At an evidentiary hearing, Dunn called his former lawyer and a different forensic pathologist to the stand. The expert contradicted the medical examiner in two important ways. First, he said a skull fracture was the cause of death, which wasn’t the injury from Dunn’s slap. Next, he said that the victim would have been unconscious immediately after the injury and died within minutes. The expert offered credible evidence that the man died from a fall on the patio and not Dunn’s slap. The medical examiner conceded as much at the hearing.

Nonetheless, the state court denied Dunn’s postconviction motion. The court said that counsel’s defense theory was a “strategy” that was immune from IAC scrutiny and that comparing Dunn’s counsel to Crochet’s was not the proper IAC standard. The Wisconsin Court of Appeals found counsel’s performance was reasonable and affirmed the denial of relief. Dunn then filed a habeas petition under 28 U.S.C. § 2254 in the U.S. District Court for the Eastern District of Wisconsin, raising the same claims. This time, he was granted relief.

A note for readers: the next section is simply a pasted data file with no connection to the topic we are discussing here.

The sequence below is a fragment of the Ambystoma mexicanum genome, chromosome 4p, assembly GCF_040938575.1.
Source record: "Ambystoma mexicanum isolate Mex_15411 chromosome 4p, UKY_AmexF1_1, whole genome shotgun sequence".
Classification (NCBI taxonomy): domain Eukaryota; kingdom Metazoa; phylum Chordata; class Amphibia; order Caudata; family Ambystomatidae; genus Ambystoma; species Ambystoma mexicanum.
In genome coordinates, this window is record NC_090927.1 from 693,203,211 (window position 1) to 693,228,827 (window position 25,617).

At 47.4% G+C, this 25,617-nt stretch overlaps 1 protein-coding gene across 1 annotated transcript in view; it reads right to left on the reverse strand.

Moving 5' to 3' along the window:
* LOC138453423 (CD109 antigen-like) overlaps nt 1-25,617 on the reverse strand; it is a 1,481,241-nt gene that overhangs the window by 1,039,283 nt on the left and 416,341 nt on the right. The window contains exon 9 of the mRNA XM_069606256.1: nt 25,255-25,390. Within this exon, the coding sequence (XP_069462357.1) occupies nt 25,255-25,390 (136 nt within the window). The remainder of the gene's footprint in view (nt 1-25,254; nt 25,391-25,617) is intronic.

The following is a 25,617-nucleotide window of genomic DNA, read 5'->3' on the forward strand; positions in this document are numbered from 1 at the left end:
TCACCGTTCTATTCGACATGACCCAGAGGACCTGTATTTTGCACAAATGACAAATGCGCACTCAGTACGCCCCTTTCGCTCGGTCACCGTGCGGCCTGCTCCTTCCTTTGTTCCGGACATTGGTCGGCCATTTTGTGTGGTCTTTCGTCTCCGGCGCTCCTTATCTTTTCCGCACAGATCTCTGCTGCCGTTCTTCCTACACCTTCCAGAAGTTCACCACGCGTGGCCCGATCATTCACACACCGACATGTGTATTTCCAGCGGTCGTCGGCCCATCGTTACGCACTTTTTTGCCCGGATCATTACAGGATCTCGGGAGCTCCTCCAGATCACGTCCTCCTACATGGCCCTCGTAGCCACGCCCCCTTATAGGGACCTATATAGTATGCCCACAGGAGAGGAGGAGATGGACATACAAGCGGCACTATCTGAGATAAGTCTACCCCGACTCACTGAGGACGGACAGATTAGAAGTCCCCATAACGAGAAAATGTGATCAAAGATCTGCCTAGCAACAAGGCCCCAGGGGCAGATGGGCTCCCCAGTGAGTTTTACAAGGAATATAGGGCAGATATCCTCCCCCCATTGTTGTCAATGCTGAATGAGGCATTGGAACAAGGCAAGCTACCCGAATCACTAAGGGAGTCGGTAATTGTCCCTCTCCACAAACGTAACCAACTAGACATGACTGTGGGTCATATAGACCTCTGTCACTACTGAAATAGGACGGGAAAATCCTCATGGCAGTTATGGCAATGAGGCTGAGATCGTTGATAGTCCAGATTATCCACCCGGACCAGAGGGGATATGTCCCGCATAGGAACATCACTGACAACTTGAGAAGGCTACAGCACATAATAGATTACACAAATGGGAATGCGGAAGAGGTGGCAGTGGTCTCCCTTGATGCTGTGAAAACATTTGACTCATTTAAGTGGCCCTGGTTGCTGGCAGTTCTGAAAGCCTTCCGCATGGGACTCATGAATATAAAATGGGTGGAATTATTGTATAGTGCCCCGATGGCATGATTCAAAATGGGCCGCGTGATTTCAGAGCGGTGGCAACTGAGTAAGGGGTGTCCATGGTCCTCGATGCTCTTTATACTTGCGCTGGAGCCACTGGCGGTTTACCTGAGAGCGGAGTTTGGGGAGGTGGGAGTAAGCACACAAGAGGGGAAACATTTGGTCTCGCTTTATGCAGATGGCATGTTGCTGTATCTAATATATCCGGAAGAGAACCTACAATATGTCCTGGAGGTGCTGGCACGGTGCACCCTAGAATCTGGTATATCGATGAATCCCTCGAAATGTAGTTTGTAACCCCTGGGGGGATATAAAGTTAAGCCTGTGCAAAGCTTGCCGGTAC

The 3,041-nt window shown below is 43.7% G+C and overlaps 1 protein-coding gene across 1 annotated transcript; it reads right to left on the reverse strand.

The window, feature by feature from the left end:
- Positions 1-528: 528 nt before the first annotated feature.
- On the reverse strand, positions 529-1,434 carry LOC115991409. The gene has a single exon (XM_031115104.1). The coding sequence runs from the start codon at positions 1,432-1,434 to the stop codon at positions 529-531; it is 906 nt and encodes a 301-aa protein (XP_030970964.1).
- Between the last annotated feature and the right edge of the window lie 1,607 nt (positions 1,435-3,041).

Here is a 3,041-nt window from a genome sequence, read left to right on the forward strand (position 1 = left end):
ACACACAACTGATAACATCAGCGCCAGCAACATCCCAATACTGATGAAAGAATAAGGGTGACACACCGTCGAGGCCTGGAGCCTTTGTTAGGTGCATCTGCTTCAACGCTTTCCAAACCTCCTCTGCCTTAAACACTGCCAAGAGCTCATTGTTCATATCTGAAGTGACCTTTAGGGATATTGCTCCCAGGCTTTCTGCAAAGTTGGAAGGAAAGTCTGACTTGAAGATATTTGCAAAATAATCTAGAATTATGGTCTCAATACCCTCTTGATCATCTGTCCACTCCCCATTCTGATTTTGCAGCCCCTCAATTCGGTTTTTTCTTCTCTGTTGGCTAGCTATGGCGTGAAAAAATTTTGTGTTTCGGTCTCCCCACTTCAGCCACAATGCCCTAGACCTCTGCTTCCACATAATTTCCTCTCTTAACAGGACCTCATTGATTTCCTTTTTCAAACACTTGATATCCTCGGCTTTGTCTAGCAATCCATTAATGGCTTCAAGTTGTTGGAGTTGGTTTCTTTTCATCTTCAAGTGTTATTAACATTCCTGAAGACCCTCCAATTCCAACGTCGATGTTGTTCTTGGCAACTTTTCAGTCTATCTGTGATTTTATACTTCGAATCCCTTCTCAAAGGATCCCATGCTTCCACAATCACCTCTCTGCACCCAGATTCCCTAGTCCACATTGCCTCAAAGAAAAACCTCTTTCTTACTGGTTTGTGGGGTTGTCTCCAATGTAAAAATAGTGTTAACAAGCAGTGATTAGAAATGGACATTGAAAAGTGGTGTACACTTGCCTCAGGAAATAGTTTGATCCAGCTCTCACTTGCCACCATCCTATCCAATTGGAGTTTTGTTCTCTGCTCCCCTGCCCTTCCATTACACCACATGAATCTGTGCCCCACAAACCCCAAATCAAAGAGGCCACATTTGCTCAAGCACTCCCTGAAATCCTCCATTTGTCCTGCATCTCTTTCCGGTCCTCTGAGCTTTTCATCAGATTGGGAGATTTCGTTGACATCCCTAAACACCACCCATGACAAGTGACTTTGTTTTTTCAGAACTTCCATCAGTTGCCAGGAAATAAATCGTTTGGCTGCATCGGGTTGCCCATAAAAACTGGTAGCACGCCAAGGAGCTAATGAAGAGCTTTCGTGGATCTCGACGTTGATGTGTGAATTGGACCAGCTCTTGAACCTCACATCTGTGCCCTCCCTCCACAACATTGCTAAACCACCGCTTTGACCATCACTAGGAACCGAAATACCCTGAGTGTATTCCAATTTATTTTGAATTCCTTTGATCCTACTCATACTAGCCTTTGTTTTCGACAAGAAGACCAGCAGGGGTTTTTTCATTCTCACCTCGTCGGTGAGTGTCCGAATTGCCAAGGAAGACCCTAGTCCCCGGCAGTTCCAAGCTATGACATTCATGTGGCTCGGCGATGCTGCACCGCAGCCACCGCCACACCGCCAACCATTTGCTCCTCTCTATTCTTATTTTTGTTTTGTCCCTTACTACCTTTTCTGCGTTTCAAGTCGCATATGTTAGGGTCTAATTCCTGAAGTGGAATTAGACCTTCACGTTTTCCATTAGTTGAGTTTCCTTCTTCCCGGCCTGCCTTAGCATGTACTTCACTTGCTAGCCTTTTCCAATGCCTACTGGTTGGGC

Before the district court could grant relief, however, it had to determine that the state court’s decision “was contrary to, or an unreasonable application of, clearly established federal law, as determined by the Supreme Court” or was based on an “unreasonable determination of the facts.” § 2254(d). A state court unreasonably applies federal law if it correctly identifies the governing U.S. Supreme Court case but unreasonably applies the holding to the facts of the case before it. This high bar set by the Antiterrorism and Effective Death Penalty Act (“AEDPA”) was meant to be a difficult standard to meet, the Supreme Court has said. But it’s not impossible. “The writ of habeas corpus stands as a safeguard against imprisonment of those held in violation of the law,” the Court said in Harrington v. Richter, 562 U.S. 86 (2011), a case dealing with this provision of the AEDPA.